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25 May 2023

How does UK net migration compare with the rest of Europe?

Crises like the war in Ukraine haven't just affected the UK.

By Ido Vock

Immigration to the UK hit a record high of 1,163,000 in 2022. Combined with emigration of 557,000, net migration to the country therefore stood at 606,000, the highest figure on record, according to the Office for National Statistics. How does that figure compare to other big European countries?

Comprehensive figures for 2022 are not yet available for other European countries, so direct comparisons cannot yet be made. However, in 2021, the latest year for which more reliable data is available across the continent, net migration to the UK was significantly higher than in other big European countries.

That year, net migration to the UK stood at 488,000, compared with around 329,000 in Germany and 161,000 in France, according to those countries’ statistics authorities. The figures include British, German and French citizens returning from living abroad.

Watch: Freddie Hayward and Rachel Wearmouth discuss the immigration statistics on the New Statesman podcast.

The 2021 figures were some of the highest in German and French history, though lower than in a few exceptional years. In 2015, at the height of the European migrant crisis, Germany recorded net migration of 1.1 million. In France the highest net migration in recent years was 201,000 in 2018.

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Several exceptional events have contributed to unusual migration flows in recent years, most of which have affected Europe as a whole. Two in particular stand out.

The Covid-19 pandemic, which began in 2020, led to a drop in migration as governments sealed their borders. Then, in 2022, Russia invaded Ukraine. Millions of Ukrainians fled their country, in a mass exodus which quickly became the largest movement of refugees in Europe since the Second World War. The most common destination in Europe was Poland, followed by Germany, where nearly one million people moved in 2022, according to the UN refugee agency. A far smaller number – though still significant in absolute and historical terms – went to France and the UK. Around 120,000 Ukrainians fled to France while 200,000 settled in the UK.

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Other events, such as the 2021 Taliban takeover of Afghanistan and the Belarus migrant crisis that same year, only contributed relatively low numbers of migrants coming to Europe. In both cases the numbers were only in the tens of thousands Europe-wide – relatively small in the context of total movement of people across borders.

[See also: Labour’s immigration opportunity]

Some British schemes in the past few years have led to migrants specifically moving to the UK, contributing to the country’s high migration figures. An immigration route for British National Overseas (BNO) passport holders from Hong Kong introduced in early 2021 allowed eligible Hongkongers to move to the UK, Hong Kong’s former colonial power. According to the ONS, 52,000 people used the scheme to come to the UK in 2022, contributing to higher immigration figures. A similar scheme to resettle Afghans has meant about 21,000 people moving to the UK, according to the Home Office.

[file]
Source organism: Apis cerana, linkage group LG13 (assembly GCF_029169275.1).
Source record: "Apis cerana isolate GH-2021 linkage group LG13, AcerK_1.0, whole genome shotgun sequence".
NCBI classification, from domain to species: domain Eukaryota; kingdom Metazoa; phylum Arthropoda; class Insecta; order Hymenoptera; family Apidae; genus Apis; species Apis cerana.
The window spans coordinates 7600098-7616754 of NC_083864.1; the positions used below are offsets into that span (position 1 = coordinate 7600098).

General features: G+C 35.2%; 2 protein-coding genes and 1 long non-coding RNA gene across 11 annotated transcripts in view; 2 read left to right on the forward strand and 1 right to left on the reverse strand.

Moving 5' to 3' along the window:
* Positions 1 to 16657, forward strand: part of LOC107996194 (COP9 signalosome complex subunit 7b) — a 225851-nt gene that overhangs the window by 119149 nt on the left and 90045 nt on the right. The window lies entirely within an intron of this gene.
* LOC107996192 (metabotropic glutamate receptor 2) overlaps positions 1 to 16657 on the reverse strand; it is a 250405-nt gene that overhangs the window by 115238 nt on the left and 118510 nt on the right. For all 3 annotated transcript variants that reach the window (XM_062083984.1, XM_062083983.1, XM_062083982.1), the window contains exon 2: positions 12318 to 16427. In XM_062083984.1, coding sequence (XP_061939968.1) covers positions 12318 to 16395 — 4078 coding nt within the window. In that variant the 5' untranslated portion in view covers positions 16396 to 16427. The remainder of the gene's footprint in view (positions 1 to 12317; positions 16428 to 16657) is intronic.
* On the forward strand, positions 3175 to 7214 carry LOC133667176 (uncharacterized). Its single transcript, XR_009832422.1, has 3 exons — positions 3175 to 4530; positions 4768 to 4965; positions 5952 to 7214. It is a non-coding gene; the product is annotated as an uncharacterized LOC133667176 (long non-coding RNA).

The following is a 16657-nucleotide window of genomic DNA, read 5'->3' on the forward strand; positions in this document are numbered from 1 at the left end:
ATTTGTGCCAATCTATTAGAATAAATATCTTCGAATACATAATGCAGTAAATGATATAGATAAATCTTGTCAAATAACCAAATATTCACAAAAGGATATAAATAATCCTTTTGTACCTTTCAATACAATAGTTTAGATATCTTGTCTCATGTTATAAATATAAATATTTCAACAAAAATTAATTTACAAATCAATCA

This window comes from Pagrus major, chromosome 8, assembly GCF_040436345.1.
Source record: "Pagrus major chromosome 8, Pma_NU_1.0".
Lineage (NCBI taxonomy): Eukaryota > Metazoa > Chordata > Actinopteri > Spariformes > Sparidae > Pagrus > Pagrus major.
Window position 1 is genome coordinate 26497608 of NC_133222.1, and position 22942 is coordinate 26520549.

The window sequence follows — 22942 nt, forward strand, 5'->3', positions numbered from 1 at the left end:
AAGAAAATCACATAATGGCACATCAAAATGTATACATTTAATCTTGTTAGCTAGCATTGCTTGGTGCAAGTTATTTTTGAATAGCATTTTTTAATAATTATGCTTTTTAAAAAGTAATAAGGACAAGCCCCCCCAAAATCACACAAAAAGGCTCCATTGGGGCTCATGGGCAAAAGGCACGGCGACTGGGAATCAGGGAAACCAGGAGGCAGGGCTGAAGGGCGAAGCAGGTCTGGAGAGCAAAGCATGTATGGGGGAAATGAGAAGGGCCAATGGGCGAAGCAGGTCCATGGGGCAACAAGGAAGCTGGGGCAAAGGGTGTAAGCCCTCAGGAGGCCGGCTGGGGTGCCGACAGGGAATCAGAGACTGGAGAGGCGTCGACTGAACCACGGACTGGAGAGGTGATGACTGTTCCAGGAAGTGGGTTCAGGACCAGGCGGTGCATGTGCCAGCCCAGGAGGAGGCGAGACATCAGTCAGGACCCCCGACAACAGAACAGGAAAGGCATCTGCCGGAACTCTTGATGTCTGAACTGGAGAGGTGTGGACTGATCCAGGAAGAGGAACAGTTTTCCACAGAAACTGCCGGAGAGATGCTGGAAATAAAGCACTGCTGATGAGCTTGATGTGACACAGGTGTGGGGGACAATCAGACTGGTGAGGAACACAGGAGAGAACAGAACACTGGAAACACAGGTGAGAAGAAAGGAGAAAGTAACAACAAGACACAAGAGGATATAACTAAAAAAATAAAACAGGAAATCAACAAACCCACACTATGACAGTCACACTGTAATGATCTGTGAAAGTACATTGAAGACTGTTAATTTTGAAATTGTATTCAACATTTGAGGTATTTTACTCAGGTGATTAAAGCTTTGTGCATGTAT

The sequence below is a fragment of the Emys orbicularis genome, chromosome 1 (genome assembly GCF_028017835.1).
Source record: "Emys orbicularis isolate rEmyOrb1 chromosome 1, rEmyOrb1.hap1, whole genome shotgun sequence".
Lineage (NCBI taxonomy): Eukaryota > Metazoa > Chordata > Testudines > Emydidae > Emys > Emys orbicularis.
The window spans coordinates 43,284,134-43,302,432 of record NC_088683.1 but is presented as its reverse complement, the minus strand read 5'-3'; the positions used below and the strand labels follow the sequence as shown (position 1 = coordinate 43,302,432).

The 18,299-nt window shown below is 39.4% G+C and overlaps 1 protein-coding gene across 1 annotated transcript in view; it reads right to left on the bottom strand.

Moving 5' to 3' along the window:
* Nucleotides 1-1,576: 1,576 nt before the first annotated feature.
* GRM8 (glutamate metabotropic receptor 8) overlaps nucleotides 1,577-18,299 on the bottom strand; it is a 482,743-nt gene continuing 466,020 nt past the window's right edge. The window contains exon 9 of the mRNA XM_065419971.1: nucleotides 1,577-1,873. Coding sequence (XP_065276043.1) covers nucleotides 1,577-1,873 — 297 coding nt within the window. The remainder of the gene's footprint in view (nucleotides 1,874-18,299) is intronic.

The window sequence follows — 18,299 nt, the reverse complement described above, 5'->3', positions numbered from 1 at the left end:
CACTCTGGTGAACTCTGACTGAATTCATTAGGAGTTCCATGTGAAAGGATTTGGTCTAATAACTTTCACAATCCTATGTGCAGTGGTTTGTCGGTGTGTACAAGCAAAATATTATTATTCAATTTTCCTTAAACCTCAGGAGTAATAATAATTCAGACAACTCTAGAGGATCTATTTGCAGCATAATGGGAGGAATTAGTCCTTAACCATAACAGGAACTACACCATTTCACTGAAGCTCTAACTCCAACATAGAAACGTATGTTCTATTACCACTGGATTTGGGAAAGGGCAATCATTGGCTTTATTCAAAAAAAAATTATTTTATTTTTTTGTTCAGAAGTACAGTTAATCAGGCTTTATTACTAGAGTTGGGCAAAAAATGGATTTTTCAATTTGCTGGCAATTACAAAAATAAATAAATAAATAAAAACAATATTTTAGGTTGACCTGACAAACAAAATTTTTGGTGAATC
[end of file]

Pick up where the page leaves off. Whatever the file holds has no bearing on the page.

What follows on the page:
Overall, however, the ONS figures show that record high immigration is largely down to people coming to the UK to work and study rather than seek protection. Last year 235,000 people and their dependants came for work and 361,000 for study, representing more than half of immigration to the UK. Humanitarian routes brought 420,000 people to the country.

Across Europe, historically high immigration rates in recent years have to some extent been followed by a political backlash. The rise of the Alternative for Germany (AfD), the country’s most powerful far-right force, is at least in part linked to Angela Merkel’s decision to open Germany’s borders to largely Middle Eastern migrants in 2015. In France, Marine Le Pen, the three-time far-right presidential candidate, largely campaigned on a promise to restrict immigration.

The UK’s vote to leave the EU in 2016 was widely interpreted as a call to restrict immigration. However, far from dropping after the UK left the EU’s structures in early 2020 and imposed the same restrictions on EU citizens as on people from the rest of the world, migration has risen. That rise is down to an increase in non-EU migration, from ad hoc schemes for Ukraine, Hong Kong and Afghanistan and to meet the needs of an economy still strongly reliant on imported labour.

While migration resulting from global crises might taper off in the coming years, changing the fundamentals of an economy dependent on foreign workers will prove more challenging.

[See also: Why are voters so relaxed about immigration?]

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